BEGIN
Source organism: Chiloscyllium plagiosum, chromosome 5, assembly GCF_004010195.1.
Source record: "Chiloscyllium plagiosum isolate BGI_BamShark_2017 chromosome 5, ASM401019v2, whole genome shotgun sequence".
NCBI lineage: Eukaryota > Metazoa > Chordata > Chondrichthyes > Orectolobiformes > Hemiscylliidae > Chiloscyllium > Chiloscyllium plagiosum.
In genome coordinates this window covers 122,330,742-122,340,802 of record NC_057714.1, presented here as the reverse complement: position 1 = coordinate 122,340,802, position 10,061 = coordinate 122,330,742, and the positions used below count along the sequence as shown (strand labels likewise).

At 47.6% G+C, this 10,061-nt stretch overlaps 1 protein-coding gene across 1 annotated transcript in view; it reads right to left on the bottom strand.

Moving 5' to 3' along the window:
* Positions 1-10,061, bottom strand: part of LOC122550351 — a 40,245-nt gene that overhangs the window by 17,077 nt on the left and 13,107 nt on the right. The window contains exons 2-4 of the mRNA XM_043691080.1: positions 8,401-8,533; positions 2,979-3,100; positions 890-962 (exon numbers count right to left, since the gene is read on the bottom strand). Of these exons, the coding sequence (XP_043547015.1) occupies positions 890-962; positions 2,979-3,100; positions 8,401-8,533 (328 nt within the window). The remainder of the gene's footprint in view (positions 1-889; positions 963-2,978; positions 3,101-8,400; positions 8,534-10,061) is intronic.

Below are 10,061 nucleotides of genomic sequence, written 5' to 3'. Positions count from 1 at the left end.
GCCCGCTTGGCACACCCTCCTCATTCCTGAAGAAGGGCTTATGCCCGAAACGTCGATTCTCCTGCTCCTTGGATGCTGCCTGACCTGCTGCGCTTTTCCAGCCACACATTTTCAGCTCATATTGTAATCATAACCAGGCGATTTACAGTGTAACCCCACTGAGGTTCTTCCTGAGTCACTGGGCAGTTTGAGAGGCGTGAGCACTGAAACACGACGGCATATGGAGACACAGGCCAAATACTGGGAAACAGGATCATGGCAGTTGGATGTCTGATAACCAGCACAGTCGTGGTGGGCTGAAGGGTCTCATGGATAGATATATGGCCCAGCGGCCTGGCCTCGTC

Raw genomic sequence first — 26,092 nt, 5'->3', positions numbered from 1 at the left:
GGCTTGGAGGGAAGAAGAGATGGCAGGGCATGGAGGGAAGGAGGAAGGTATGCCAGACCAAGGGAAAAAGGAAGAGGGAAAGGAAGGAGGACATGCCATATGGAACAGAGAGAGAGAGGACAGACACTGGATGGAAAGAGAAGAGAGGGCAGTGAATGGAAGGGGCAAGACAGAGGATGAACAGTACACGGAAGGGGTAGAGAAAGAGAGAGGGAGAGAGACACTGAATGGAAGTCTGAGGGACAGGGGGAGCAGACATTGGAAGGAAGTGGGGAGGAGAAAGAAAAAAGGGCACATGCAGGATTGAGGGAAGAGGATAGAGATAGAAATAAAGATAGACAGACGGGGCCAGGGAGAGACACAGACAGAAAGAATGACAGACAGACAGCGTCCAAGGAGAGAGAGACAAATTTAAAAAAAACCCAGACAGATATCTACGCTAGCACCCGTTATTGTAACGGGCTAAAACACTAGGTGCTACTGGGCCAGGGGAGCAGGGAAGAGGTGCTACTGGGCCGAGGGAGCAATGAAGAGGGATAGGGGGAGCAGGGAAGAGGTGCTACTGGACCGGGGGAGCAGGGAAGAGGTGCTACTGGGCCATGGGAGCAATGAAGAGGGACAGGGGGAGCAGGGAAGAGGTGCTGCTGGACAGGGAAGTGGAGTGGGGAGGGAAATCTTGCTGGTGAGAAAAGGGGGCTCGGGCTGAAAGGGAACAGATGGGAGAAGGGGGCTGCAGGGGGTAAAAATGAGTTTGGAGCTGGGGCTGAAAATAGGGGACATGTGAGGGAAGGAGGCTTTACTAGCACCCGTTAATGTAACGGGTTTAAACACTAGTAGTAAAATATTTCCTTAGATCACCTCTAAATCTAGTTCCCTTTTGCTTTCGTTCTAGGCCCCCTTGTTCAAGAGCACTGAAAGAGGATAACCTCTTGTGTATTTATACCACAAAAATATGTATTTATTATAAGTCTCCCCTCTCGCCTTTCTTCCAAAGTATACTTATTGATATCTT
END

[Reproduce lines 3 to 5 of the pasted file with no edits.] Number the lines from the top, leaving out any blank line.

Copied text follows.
NCBI lineage: Eukaryota > Metazoa > Chordata > Chondrichthyes > Orectolobiformes > Hemiscylliidae > Chiloscyllium > Chiloscyllium plagiosum.
In genome coordinates this window covers 122,330,742-122,340,802 of record NC_057714.1, presented here as the reverse complement: position 1 = coordinate 122,340,802, position 10,061 = coordinate 122,330,742, and the positions used below count along the sequence as shown (strand labels likewise).

At 47.6% G+C, this 10,061-nt stretch overlaps 1 protein-coding gene across 1 annotated transcript in view; it reads right to left on the bottom strand.